3. Bickford, D.; Lohman, D.J.; Sodhi, N.S.; Ng, P.K.; Meier, R.; Winker, K.; Ingram, K.K.; Das, I. Cryptic species as a window on diversity and conservation. Trends Ecol. Evol. 2007, 22, 148–155. [Google Scholar] [CrossRef] [PubMed]
  4. Pfenninger, M.; Schwenk, K. Cryptic animal species are homogeneously distributed among taxa and biogeographical regions. BMC Evol. Biol. 2007, 7, 121. [Google Scholar] [CrossRef]
  5. Perez-Ponce de Leon, G.; Poulin, R. Taxonomic distribution of cryptic diversity among metazoans: Not so homogeneous after all. Biol. Lett. 2016, 12. [Google Scholar] [CrossRef]
  6. Erséus, C.; Gustafsson, D. Cryptic speciation in clitellate model organisms. In Annelids in Modern Biology; Shain, D.H., Ed.; John Wiley & Sons, Inc.: Hoboken, NJ, USA, 2009; pp. 31–46. [Google Scholar] [CrossRef]
  7. Nygren, A. Cryptic polychaete diversity: A review. Zool. Scr. 2014, 43, 172–183. [Google Scholar] [CrossRef]
  8. Feckler, A.; Schulz, R.; Bundschuh, M. Cryptic lineages-same but different? Integr. Environ. Assess. Manag. 2013, 9, 172–173. [Google Scholar] [CrossRef]
  9. Marchán, D.F.; Díaz Cosín, D.J.; Novo, M. Why are we blind to cryptic species? Lessons from the eyeless. Eur. J. Soil Biol. 2018, 86, 49–51. [Google Scholar] [CrossRef]
  10. Halanych, K.M.; Borda, E. Developing models for Lophotrochozoan and annelid Biology. In Annelids in Modern Biology; Shain, D.H., Ed.; John Wiley & Sons: Hoboken, NJ, USA, 2009; pp. 1–12. [Google Scholar]
  11. Römbke, J.; Egeler, P. Oligochaete worms for ecotoxicological assessment of soils and sediments. In Annelids in Modern Biology; Shain, D.H., Ed.; Wiley-Blackwell: Hoboken, NJ, USA, 2009; pp. 228–241. [Google Scholar] [CrossRef]
  12. Erséus, C.; Klinth, M.J.; Rota, E.; De Wit, P.; Gustafsson, D.R.; Martinsson, S. The popular model annelid Enchytraeus albidus is only one species in a complex of seashore white worms (Clitellata, Enchytraeidae). Org. Divers. Evol. 2019, 19, 105–133. [Google Scholar] [CrossRef]
  13. Gustafsson, D.R.; Price, D.A.; Erséus, C. Genetic variation in the popular lab worm Lumbriculus variegatus (Annelida: Clitellata: Lumbriculidae) reveals cryptic speciation. Mol. Phylogenet Evol. 2009, 51, 182–189. [Google Scholar] [CrossRef]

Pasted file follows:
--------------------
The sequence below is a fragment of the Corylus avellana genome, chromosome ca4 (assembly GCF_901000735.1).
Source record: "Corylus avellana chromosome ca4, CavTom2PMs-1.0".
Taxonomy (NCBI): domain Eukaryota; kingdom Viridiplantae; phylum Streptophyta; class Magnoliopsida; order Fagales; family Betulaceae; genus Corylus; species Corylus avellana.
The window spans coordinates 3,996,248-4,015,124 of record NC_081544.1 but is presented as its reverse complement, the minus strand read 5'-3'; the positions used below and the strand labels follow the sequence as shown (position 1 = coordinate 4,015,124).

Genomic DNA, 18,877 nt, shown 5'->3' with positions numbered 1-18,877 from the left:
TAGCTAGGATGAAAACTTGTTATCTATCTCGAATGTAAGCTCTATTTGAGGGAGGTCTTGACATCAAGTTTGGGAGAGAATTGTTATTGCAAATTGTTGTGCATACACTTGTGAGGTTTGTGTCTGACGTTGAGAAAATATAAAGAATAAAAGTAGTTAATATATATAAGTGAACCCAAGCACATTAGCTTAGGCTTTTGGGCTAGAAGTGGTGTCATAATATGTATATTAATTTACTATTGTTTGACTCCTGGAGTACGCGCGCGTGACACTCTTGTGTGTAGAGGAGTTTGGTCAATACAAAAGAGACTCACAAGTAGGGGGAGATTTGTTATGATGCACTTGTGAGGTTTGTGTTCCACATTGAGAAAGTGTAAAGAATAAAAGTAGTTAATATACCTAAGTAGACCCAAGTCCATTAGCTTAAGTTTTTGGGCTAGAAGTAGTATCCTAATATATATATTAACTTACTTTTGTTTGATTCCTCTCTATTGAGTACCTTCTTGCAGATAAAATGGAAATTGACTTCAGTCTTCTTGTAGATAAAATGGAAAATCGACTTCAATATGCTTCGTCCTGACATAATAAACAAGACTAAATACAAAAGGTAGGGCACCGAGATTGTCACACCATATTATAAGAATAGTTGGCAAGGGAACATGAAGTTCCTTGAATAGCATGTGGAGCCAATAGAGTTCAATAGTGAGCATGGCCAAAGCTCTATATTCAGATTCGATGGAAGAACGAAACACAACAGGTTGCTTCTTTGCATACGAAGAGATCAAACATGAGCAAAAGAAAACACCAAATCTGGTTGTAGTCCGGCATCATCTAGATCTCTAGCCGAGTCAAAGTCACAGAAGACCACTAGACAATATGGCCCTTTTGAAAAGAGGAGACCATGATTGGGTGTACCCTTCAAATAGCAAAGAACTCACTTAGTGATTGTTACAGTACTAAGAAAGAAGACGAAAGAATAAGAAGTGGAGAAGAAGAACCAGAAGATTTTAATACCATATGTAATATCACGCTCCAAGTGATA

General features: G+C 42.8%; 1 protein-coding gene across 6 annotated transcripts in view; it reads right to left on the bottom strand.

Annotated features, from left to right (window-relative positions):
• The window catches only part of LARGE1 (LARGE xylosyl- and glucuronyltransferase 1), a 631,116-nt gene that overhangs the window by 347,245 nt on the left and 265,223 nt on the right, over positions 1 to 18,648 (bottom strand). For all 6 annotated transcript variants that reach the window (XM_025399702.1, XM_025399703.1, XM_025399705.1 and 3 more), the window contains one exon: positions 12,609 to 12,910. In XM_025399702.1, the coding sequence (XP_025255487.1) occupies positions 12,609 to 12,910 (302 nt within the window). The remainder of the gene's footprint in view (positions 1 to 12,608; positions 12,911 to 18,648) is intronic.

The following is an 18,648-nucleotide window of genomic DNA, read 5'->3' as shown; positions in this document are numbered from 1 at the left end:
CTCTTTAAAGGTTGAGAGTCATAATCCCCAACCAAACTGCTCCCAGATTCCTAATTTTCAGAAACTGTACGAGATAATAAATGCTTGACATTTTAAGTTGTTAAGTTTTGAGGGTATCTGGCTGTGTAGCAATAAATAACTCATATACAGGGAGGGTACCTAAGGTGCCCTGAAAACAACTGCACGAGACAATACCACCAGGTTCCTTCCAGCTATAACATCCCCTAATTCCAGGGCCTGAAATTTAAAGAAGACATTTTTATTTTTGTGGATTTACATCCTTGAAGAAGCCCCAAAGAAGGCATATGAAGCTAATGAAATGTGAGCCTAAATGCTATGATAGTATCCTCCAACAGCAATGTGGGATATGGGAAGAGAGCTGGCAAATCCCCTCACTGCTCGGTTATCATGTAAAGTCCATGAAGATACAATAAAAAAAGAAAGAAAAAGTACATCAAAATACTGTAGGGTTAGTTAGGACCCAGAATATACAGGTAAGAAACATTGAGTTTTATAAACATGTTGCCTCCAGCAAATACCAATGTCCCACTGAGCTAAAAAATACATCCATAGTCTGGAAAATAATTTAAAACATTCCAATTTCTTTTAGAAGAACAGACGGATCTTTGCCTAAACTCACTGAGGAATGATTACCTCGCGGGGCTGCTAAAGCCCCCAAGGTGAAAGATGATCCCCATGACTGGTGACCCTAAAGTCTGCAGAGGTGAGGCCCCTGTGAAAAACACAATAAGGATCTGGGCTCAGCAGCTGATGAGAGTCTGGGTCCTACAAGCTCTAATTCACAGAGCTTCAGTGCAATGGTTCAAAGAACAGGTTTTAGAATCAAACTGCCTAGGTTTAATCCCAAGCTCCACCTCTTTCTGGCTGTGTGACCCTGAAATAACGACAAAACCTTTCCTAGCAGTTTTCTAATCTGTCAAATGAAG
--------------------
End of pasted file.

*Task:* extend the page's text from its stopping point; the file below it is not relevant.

14. Kille, P.; Andre, J.; Anderson, C.; Ang, H.N.; Bruford, M.W.; Bundy, J.G.; Donnelly, R.; Hodson, M.E.; Juma, G.; Lahive, E.; et al. DNA sequence variation and methylation in an arsenic tolerant earthworm population. Soil Biol. Biochem. 2013, 57, 524–532. [Google Scholar] [CrossRef]
  15. Römbke, J.; Aira, M.; Backeljau, T.; Breugelmans, K.; Dominguez, J.; Funke, E.; Graf, N.; Hajibabaei, M.; Perez-Losada, M.; Porto, P.G.; et al. DNA barcoding of earthworms (Eisenia fetida/andrei complex) from 28 ecotoxicological test laboratories. Appl. Soil Ecol. 2016, 104, 3–11. [Google Scholar] [CrossRef]
  16. Trontelj, P.; Utevsky, S.Y. Celebrity with a neglected taxonomy: Molecular systematics of the medicinal leech (genus Hirudo). Mol. Phylogenet Evol. 2005, 34, 616–624. [Google Scholar] [CrossRef] [PubMed]
  17. Struck, T.H.; Golombek, A.; Weigert, A.; Franke, F.A.; Westheide, W.; Purschke, G.; Bleidorn, C.; Halanych, K.M. The evolution of annelids reveals two adaptive routes to the interstitial realm. Curr. Biol. 2015, 25, 1993–1999. [Google Scholar] [CrossRef] [PubMed]
  18. Struck, T.H.; Paul, C.; Hill, N.; Hartmann, S.; Hosel, C.; Kube, M.; Lieb, B.; Meyer, A.; Tiedemann, R.; Purschke, G.; et al. Phylogenomic analyses unravel annelid evolution. Nature 2011, 471, 95–98. [Google Scholar] [CrossRef]
  19. Erséus, C.; Williams, B.W.; Horn, K.M.; Halanych, K.M.; Santos, S.R.; James, S.W.; des Chatelliers, M.C.; Anderson, F.E. Phylogenomic analyses reveal a Palaeozoic radiation and support a freshwater origin for clitellate annelids. Zool. Scr. 2020, 49, 614–640. [Google Scholar] [CrossRef]
  20. Timm, T. Life forms in Oligochaeta: A literature review. Zool. Middle East 2012, 58, 71–82. [Google Scholar] [CrossRef]
  21. Kuo, D.H. The polychaete-to-clitellate transition: An EvoDevo perspective. Dev. Biol. 2017. [Google Scholar] [CrossRef]
  22. Brinkhurst, R.O.; Jamieson, B.G.M. Aquatic Oligochaeta of the World; Oliver and Boyd: Edinburgh, UK, 1971; p. 860. [Google Scholar]
  23. Cerca, J.; Meyer, C.; Purschke, G.; Struck, T.H. Delimitation of cryptic species drastically reduces the geographical ranges of marine interstitial ghost-worms (Stygocapitella; Annelida, Sedentaria). Mol. Phylogenet Evol. 2019. [Google Scholar] [CrossRef]